WHI-1213 | Faith and Mental Illness

Sunday, 06 Jul 2014

While the church has often denounced the “prosperity gospel,” she has often fallen prey to a softer version that argues that if I go to church and am a nice person, I should not be afflicted in this life with any serious malady. Maladies, like mental illness, are often seen as resulting from a lack of faith or piety. These misconceptions greatly hinder how the church ministers to those who suffer from various illnesses. This week on the White Horse Inn, Dr. Michael Horton converses with special guest Amy Simpson, a freelance writer and editor at Christianity Today, concerning the pressing issue of mental illness that is all too common in our modern culture. Join the conversation as they discuss important questions like…. “Do you think part of this problem [in churches today concerning mental illness], that a lot of it might be, that we haven’t taken this seriously enough at the level of pastoral training and so when pastors say, ‘Yeah, we’re not really equipped for this conversation,’ and they feel nervous about initiating that conversation, part of that is because they’re just not trained? Do pastors need to know enough about mental illness, disorders, and mental health issues, to know what they don’t know, to know when to refer and to look for recognized signs?”

“Most people don’t realize just how common mental illness is and people are shocked when they learn that more than 25%, 26.2% of the adult population in the United States, is affected by a diagnosable mental disorder in any given year. That means that an even higher number than that are affected by one at some point in their lifetime. It is very, very common…. Mental illness is more common than diabetes, heart disease, cancer, HIV, and AIDS combined in the United States. Mental illness is the #1 cause of disability in North America and it affects not only adults but young people, young children. The statistics for adults is 26.2%; for children its 20%. 1 in 5 children is affected by a mental illness or disorder. Sometimes children outgrow those problems; sometimes they don’t. A little known fact about mental illness is that it tends to strike people when they’re young. The average age of onset for an anxiety disorder, which is the most common form of mental illness in the U.S., is 11 years old. Half of all mental illnesses and disorders show up by age 14.”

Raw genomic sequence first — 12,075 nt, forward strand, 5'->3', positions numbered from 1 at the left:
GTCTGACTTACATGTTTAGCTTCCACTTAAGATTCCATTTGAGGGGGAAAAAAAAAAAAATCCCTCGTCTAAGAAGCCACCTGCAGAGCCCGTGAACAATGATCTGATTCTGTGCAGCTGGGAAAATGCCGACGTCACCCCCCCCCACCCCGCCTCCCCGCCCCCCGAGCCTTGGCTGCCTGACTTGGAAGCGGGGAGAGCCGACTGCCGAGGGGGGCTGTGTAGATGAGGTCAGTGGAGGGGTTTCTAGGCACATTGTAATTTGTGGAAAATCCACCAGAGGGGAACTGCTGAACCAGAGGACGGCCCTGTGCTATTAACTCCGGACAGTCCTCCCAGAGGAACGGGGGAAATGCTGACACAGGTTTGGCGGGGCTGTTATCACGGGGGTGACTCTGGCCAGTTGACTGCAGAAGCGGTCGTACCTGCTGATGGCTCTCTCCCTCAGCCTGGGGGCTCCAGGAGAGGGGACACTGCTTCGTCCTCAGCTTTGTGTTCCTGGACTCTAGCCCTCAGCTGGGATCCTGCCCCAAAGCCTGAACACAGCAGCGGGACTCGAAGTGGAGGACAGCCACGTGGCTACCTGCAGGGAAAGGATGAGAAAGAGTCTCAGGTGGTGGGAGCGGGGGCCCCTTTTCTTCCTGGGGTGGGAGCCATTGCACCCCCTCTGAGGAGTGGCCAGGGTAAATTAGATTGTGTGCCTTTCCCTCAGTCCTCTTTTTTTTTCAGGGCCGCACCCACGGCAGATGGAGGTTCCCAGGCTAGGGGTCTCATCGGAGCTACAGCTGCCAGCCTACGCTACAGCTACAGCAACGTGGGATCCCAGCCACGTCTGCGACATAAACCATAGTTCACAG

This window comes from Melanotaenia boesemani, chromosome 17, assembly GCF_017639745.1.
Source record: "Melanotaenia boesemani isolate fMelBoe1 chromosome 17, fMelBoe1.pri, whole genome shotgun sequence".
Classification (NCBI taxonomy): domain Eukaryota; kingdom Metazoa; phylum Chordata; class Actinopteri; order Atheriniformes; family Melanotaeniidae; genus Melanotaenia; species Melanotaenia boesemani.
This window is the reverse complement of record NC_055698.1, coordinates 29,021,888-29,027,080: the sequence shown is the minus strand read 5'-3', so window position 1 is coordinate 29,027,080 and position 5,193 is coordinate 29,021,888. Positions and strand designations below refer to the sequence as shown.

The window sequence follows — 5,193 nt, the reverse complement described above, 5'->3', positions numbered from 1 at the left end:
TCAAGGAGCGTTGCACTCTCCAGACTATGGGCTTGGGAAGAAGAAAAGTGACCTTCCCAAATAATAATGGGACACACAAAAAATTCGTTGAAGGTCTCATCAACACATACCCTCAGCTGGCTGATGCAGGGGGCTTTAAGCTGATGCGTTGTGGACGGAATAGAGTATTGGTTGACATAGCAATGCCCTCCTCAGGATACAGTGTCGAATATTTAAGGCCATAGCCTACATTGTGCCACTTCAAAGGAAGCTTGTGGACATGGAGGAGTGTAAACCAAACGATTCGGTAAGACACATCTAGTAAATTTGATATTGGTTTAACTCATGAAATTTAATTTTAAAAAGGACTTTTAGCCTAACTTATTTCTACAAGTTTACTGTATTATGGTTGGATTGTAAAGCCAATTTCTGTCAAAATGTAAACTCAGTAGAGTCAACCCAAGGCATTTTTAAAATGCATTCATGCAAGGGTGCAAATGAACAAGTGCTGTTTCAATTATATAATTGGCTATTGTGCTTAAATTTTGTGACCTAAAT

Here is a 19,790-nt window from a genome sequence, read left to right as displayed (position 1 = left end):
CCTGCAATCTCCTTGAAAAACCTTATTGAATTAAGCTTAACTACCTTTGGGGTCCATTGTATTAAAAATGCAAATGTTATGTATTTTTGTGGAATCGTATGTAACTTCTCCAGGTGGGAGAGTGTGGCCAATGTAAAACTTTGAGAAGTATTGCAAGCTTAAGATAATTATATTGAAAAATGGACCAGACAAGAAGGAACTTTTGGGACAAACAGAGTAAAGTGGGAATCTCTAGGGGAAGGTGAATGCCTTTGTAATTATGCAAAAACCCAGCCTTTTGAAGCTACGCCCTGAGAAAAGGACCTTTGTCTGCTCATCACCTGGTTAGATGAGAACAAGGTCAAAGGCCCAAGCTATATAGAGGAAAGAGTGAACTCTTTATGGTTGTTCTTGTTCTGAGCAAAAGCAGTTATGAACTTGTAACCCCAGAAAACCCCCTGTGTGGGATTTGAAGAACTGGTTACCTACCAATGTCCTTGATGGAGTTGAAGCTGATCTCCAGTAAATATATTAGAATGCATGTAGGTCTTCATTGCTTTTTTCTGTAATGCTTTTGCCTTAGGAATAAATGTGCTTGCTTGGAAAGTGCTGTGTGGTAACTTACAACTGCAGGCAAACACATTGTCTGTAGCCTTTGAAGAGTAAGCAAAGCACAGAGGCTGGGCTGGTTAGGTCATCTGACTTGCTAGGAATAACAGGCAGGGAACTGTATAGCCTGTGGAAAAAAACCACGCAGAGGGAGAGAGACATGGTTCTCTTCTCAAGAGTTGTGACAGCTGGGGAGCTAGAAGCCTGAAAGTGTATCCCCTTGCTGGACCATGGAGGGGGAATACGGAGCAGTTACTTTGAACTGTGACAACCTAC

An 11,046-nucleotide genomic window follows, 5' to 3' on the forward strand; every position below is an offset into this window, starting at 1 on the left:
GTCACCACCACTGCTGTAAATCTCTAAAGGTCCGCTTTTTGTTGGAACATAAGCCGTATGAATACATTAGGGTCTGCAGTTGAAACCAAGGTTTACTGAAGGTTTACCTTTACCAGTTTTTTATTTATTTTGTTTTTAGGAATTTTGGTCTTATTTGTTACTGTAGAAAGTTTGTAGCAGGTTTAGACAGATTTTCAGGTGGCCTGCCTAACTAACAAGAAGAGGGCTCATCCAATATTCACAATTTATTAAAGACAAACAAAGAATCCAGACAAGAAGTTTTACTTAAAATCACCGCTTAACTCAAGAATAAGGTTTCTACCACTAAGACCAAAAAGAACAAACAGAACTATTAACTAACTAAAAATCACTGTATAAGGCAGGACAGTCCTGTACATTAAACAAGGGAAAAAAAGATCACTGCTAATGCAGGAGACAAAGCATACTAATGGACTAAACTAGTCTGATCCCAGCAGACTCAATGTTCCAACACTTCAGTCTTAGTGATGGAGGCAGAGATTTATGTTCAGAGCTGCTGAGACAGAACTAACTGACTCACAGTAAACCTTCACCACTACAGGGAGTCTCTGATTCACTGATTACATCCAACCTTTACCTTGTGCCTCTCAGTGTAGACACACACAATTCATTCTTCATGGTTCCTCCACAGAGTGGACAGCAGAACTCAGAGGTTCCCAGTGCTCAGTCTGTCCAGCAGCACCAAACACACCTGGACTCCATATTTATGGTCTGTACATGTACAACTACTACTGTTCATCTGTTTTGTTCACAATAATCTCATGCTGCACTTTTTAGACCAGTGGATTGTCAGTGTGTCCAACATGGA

– Amy Simpson
Mental Illness
Mental illness refers to a wide range of mental health conditions, behavioral patterns, or anomalies which cause suffering or an impaired ability to function in ordinary life — disorders that affect your mood, thinking and behavior. Examples of mental illness include depression, anxiety disorders, schizophrenia, eating disorders, and addictive behaviors. Pinpointing the exact cause is extremely difficult and is variegated in terms of the social, neurological, and psychological aspects of men and women.
Mental disorders are generally defined by a combination of how a person feels, acts, thinks, or perceives. This may be associated with particular regions or functions of the brain or the rest of the nervous system, often in a social context. Mental disorder is one aspect of mental health. Many people have mental health concerns from time to time. But a mental health concern becomes a mental illness when ongoing signs and symptoms cause frequent stress and affect your ability to function.
A mental illness can affect daily life, such as at work or in relationships. In most cases, symptoms can be managed with a combination of medications and counseling (psychotherapy) through familial and communal support. Signs and symptoms of mental illness can vary, depending on the particular disorder, circumstances, and other factors.
(Adapted from Mayo Foundation for Medical Education and Research, s.v. “Diseases and Conditions: Mental Illness”)

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